In 2016 the global travel and tourism industry reached a value of $7.6 trillion. Unsurprisingly, many startups have been trying to find out how they can fit in the industry and capitalize on its immense market size.
Despite a few success stories, such as Airbnb, the travel industry has historically proven difficult for startups to break into as it is dominated by a few very large players. According to a whitepaper by Winding Tree, the travel industry is dominated by only five companies: Priceline and Expedia (which control 95 percent of the online travel agency market), in addition to Amadeus, Sabre, and Travelport (the top three players in the global distribution sector of the travel industry).
While this oligopoly has deterred many startups from attempting to enter the industry, other startups have tried to find their niche. Arrivedo, for example, aims to help hotels by bridging the gap between guests and local hosts. There are also companies such as Sygic that help with GPS and travel planning by finding the best routes for your trip.
One new startup, however, is not looking for a niche, but rather to turn the entire industry on its head. Winding Tree uses blockchain technology to establish a decentralized marketplace that connects consumers to suppliers without the need for middlemen like the five travel giants mentioned above. By eliminating these distributors, the startup aims to reduce costs for both consumers and suppliers, providing increased access of information to sellers of travel.
In doing so, the company intends to benefit travel suppliers, agencies, and consumers themselves. Additionally, the company was “built with the needs of travel startups in mind.” As such, Winding Tree aims to break down the current oligopoly that defines the market, and provide opportunities for innovation within the industry.
According to its founders, Winding Tree is a “blockchain-powered B2B marketplace for travel inventory (air travel, hotel rooms, car rentals, tours and activities, etc).” Winding Tree is not an application, nor does it have a user interface; rather, it is a set of APIs over which other developers for travel companies can build their own applications to offer their companies’ products and services directly to consumers.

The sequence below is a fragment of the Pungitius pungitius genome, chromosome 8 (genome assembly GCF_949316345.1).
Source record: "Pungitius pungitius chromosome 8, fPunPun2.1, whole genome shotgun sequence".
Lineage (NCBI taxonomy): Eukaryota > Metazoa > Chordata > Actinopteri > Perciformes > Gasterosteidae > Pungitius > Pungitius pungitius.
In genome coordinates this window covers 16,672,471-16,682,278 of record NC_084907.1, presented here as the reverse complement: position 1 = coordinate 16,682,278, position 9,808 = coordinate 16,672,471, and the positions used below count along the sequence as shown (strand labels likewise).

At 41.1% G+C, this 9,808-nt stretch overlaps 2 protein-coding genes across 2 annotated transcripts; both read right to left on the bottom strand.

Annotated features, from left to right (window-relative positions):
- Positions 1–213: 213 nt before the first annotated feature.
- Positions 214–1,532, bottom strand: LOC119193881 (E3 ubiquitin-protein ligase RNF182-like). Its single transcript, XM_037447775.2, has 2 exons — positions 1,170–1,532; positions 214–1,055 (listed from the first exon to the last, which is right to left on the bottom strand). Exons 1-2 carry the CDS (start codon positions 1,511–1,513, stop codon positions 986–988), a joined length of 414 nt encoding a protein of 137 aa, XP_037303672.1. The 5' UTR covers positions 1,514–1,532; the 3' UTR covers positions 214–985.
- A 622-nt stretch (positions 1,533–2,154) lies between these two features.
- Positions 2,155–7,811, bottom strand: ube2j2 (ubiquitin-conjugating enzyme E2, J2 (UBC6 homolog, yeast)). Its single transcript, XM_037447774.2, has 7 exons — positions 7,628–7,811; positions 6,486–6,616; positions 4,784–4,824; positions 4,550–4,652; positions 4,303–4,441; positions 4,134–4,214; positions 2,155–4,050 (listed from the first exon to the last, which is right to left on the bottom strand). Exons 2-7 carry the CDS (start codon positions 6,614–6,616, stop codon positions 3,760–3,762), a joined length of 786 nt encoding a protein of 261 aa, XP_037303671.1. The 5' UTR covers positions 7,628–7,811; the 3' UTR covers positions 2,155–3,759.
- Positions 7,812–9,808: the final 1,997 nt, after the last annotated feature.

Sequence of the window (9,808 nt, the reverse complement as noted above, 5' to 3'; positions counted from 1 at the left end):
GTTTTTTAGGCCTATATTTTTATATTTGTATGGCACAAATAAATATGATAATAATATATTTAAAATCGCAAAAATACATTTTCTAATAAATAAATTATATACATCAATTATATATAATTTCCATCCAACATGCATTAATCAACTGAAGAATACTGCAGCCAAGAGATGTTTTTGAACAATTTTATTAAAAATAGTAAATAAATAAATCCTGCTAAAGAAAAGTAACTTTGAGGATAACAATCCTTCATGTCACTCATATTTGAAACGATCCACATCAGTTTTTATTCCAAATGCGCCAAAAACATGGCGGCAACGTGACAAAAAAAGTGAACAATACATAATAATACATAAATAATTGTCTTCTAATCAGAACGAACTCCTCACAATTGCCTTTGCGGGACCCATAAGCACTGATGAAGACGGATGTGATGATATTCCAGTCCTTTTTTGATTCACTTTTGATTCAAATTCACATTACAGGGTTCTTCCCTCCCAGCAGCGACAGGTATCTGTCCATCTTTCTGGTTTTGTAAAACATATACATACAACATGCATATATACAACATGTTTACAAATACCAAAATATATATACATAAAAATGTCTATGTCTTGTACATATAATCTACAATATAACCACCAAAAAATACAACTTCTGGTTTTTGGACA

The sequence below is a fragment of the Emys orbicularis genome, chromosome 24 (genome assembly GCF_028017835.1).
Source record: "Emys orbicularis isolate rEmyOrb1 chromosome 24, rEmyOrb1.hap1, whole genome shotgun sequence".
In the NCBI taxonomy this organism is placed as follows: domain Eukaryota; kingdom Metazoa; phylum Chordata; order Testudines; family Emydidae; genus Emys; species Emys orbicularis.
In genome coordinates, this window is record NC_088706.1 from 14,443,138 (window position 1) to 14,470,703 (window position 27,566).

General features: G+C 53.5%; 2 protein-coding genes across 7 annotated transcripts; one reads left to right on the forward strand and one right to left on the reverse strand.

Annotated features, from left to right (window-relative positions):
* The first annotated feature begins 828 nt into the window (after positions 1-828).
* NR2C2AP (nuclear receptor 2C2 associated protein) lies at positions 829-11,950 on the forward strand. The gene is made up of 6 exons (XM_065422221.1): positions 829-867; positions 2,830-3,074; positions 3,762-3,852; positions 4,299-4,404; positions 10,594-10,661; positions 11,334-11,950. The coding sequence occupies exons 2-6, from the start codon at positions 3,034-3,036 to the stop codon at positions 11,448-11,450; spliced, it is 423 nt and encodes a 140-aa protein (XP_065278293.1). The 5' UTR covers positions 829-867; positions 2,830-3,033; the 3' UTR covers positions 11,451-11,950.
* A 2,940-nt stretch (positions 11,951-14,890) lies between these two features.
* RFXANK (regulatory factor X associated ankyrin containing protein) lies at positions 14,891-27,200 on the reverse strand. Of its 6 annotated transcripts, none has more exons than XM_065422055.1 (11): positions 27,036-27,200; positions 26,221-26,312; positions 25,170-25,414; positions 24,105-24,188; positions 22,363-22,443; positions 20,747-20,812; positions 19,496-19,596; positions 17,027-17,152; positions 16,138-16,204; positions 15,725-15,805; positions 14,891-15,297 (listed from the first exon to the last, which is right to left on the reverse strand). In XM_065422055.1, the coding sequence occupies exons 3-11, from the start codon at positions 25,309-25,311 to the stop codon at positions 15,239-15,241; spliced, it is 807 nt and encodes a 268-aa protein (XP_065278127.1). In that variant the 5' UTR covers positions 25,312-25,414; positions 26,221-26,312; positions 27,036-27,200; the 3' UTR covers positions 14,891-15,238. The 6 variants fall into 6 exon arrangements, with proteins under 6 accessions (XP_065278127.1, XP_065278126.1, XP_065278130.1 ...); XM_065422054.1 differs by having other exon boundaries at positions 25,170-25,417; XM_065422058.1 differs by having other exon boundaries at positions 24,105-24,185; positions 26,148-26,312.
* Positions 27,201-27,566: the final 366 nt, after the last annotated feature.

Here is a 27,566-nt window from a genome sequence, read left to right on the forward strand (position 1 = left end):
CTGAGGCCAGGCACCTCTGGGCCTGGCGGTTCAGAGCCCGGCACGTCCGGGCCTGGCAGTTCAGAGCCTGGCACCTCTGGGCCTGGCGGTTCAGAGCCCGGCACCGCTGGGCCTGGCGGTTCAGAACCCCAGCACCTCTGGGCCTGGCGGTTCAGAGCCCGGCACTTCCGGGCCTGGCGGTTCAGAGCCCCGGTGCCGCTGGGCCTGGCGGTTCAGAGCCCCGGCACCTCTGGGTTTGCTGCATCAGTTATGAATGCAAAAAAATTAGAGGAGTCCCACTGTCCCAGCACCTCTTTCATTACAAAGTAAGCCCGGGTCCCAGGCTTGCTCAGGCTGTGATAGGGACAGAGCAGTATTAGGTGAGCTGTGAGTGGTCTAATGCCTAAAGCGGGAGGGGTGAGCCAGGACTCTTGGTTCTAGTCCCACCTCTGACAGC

After a company has developed on top of the API provided by Winding Tree, suppliers pay a minimal fee to post their listings, in support of the miners who work to verify and complete the blockchain transactions. The fee is paid in the company’s own token — Líf — built on public Ethereum, which agencies or individuals must also use to pay when booking any type of inventory on the platform.
Interestingly, Winding Tree would not earn any money through the transactions that occur, despite its intention to effectively eliminate intermediaries like Airbnb, Priceline, and Expedia that normally take a healthy cut of the deals they broker. Rather, Winding Tree would earn money by selling market reports and/or selling proprietary extensions and services to help developers build effective solutions on the platform.
On November 1, the company will have its Token Generation Event for its Líf coin, which will last two weeks until November 15. The company writes, “We firmly believe that infrastructure projects, like Winding Tree, must be supported by the organizations and individuals that will use them. Therefore we will raise money via a token sale as opposed to funding from traditional investors.”
Winding Tree is based in Switzerland as a non-profit foundation aspiring to revolutionize the travel industry. If successful, the startup has the potential to turn the industry on its head – and if reports from VentureBeat and Coinspeaker are anything to go by, it could have a promising future ahead of it.